• @Conifold Thanks. To be clear, I wasn't challenging you. I don't have any special reason to think Sellars was, but I was curious since I've found it's not entirely widely known that Ryles' Concept of Mind came directly off the heels of Ryles' study of phenomenology. Commented Dec 9, 2019 at 1:45
  • @transitionsynthesis I didn't take like that, it is just my impression, and I didn't know about Ryle. I'd myself like to read Sellars's biography that explores his influences in detail, but I do not know of one. When I was reading EPM and Mind and World it surprised me that they do not even mention Husserl, which seemed natural, and then I was struck by parallels between Sellars and Adorno, with no obvious transmission link. It is possible that he picked up something in Oxford, and it would be exciting to find out for sure.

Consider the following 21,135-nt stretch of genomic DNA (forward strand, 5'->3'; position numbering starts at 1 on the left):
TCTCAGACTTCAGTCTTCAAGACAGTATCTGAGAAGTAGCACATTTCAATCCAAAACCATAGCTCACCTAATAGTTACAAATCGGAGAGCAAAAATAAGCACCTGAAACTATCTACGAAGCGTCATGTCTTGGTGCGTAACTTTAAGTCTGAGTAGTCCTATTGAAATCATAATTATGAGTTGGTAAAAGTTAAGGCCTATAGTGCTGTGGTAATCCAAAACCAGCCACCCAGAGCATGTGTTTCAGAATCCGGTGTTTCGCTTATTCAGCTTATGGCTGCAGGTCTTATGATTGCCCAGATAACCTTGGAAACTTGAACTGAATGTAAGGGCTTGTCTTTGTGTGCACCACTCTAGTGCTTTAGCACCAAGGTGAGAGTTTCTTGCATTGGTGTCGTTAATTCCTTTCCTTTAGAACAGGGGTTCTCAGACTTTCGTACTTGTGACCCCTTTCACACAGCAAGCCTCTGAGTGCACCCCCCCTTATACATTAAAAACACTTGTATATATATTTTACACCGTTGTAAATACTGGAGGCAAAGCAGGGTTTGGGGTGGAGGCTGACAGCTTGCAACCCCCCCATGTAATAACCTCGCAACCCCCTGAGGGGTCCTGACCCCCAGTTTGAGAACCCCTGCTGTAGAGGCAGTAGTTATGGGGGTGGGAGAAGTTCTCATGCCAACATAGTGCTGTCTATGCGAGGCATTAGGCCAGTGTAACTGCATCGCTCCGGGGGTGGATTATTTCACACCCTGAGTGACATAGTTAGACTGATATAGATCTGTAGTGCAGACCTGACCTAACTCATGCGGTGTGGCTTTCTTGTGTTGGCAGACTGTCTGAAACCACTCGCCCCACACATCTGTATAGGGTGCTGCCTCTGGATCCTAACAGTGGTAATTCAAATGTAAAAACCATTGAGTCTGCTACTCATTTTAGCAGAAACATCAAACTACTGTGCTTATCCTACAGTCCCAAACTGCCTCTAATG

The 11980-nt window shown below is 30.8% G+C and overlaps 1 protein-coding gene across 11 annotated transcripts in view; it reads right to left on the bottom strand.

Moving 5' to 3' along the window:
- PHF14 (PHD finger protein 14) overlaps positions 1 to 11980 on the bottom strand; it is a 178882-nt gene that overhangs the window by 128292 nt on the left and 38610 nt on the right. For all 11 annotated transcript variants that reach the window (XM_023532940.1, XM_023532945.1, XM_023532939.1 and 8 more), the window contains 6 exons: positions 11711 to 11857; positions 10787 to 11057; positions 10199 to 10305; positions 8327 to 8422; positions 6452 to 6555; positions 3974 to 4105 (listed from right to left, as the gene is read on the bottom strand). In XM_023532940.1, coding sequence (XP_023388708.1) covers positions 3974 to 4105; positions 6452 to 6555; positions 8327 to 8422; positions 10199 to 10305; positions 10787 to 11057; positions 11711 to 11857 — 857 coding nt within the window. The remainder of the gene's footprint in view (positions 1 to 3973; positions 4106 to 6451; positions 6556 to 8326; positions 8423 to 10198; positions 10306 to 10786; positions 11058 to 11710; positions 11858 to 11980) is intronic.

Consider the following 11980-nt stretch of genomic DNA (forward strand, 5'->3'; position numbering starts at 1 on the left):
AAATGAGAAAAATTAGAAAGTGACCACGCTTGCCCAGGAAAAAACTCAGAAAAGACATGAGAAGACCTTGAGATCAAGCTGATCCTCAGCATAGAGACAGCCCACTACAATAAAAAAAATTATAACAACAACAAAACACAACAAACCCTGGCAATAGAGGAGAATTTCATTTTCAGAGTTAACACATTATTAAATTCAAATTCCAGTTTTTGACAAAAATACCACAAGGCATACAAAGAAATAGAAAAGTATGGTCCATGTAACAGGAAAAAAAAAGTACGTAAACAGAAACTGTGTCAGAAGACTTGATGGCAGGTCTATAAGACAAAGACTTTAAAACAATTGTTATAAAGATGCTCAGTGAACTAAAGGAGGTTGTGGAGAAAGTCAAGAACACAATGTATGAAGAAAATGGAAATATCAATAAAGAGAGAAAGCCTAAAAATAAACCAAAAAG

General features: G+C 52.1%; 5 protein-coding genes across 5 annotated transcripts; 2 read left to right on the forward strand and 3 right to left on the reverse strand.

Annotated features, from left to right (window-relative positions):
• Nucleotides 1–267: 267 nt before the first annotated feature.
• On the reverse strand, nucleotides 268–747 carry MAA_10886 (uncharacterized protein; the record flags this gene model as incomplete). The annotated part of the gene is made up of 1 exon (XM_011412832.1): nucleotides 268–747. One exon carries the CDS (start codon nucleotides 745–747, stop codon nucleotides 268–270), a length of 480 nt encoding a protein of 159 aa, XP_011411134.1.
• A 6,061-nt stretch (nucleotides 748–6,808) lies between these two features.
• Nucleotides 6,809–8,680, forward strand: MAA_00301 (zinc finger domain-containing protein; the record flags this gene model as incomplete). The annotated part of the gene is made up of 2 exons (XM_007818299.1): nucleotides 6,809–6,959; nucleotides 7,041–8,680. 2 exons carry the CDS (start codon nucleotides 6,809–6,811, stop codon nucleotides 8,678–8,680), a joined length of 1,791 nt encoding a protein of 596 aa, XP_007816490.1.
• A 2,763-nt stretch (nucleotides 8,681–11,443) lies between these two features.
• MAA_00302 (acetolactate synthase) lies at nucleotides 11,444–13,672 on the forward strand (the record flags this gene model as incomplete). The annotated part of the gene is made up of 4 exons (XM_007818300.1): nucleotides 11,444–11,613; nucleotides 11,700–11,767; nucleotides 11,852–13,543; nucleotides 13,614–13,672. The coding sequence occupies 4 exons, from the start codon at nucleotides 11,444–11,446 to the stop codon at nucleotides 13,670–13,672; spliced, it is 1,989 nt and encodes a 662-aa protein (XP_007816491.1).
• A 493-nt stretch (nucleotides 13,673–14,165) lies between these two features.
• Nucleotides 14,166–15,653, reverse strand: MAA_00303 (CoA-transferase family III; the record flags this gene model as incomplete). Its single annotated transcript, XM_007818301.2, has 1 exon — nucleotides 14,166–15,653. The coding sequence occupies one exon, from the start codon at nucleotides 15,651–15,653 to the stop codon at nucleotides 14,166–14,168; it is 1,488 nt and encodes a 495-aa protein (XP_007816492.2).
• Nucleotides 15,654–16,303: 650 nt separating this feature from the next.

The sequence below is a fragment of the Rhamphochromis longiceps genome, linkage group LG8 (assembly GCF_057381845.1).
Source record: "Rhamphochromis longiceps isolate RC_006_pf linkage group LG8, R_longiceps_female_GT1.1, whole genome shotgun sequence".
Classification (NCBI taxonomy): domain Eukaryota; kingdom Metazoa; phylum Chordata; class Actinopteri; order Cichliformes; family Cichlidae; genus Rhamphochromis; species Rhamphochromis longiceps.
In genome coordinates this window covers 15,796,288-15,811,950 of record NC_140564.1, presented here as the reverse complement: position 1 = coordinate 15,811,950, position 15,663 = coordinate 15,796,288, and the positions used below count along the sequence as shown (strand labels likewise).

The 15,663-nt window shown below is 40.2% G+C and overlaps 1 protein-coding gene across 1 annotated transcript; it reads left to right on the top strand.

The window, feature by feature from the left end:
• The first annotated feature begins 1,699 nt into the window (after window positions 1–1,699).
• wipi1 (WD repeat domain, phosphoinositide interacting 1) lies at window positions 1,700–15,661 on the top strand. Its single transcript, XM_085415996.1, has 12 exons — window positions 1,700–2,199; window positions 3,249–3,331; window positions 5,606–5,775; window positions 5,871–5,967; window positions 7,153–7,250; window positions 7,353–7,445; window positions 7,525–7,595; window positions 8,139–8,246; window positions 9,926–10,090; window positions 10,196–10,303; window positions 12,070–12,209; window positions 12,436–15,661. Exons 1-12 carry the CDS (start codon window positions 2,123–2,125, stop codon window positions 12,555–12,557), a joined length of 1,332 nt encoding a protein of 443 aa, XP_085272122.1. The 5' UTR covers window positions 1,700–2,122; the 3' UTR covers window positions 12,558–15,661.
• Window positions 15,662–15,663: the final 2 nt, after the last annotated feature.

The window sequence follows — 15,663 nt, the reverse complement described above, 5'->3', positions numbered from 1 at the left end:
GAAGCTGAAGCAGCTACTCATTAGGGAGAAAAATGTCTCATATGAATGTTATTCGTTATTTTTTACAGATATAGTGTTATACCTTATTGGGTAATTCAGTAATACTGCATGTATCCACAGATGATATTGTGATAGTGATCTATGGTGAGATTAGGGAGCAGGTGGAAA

– Conifold
    Commented Dec 9, 2019 at 4:51

Just out of interest, there is an article called Autobiographical Reflections by Sellars available online wherein he details that he was introduced to Husserl when he studied under Marvin Farber. He also mentions phenomenology in his article on Phenomenalism (in like one line, where he describes it as conceptual analysis). So, he was familiar with the tradition.

Also, I'm currently writing a paper for an upcoming edition of Synthese which answers precisely the question you are asking. It takes quite a lot of nuance to get to the bottom of it, as understanding Husserl and Sellars is tricky. Stay tuned!